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dc.contributor.authorStøstad, Morten Nyborg
dc.date.accessioned2023-12-18T11:47:46Z
dc.date.available2023-12-18T11:47:46Z
dc.date.issued2023-12
dc.identifier.issn0804-6824
dc.identifier.urihttps://hdl.handle.net/11250/3108014
dc.description.abstractThis paper establishes a causal link from fairness beliefs to perceived economic inequality. I conduct an experiment where participants are asked to estimate various income inequality measures of hypothetical societies. While the true income distributions of the societies remain identical and simple, the description of the societies varies to indicate “fair” and “unfair” inequality across respondents. Describing the society as “unfair” increases the incentivized estimated top 10% income share as much as the actual difference between Denmark and the United States. Other inequality metrics are similarly affected. The findings imply that ideological beliefs fundamentally alter how people perceive economic inequality.en_US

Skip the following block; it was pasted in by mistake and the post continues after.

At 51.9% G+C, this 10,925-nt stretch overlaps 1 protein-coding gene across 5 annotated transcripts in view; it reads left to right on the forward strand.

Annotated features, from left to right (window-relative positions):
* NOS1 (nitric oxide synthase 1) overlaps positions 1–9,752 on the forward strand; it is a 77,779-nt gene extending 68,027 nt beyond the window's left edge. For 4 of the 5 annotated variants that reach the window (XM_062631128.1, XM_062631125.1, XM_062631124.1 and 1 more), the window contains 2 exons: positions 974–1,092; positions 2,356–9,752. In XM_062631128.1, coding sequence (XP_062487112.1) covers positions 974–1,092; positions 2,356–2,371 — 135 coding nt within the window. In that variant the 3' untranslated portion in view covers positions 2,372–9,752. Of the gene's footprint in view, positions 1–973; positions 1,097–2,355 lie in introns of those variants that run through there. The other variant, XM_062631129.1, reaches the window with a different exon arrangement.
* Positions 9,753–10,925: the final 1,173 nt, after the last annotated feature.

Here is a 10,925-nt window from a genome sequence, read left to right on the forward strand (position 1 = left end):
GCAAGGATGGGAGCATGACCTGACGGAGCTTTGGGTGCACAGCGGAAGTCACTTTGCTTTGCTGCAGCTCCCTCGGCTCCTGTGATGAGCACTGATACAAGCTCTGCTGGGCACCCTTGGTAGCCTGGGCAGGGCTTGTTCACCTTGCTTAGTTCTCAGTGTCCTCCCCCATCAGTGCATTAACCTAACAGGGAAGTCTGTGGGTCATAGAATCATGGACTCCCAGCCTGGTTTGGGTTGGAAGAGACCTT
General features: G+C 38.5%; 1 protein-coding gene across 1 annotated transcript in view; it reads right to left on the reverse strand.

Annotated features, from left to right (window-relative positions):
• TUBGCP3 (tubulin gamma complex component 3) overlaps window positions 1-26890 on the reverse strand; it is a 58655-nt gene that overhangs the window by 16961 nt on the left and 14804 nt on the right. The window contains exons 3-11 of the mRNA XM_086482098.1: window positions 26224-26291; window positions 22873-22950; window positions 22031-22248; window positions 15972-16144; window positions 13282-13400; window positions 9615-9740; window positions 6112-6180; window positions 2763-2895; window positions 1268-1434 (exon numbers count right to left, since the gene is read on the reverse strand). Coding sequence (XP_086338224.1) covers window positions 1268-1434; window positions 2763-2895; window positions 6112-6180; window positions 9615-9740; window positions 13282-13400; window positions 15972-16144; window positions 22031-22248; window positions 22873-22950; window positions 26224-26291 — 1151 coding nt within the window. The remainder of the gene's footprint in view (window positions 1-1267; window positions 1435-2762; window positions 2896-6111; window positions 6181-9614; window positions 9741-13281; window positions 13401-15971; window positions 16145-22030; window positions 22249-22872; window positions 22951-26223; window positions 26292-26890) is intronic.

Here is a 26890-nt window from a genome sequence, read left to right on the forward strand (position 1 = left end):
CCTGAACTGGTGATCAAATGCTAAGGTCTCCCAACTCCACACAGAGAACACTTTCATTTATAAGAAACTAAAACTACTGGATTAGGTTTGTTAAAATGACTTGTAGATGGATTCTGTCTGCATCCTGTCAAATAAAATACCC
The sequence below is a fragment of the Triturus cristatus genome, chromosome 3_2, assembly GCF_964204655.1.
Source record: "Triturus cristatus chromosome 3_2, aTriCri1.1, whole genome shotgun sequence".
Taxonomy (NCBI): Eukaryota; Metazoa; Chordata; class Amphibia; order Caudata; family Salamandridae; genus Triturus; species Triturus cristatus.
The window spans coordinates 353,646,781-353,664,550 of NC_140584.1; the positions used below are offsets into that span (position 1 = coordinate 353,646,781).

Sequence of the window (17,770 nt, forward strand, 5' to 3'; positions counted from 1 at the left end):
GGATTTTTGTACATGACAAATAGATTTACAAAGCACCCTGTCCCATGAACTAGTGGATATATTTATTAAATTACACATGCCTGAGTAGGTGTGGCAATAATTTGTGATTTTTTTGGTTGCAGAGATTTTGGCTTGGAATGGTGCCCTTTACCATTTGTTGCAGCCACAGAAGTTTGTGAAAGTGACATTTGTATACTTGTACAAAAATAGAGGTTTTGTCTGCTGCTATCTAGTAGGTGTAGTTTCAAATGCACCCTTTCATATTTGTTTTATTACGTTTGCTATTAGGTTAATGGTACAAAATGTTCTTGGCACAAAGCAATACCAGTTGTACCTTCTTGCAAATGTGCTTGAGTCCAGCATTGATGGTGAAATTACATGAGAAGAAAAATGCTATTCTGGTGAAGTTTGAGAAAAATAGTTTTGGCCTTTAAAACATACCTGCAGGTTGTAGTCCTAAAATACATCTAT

dc.language.isoengen_US
dc.publisherInstitutt for samfunnsøkonomien_US
dc.relation.ispartofseriesDP SAM;22/2023
dc.subjectFairnessen_US
dc.subjectEconomic inequalityen_US
dc.subjectIncome inequalityen_US
dc.titleFairness Beliefs Affect Perceived Economic Inequalityen_US
dc.typeWorking paperen_US
dc.subject.nsiSamfunnsvitenskapen_US
dc.source.pagenumber15en_US
dc.relation.projectNorges Forskningsråd: 262675en_US


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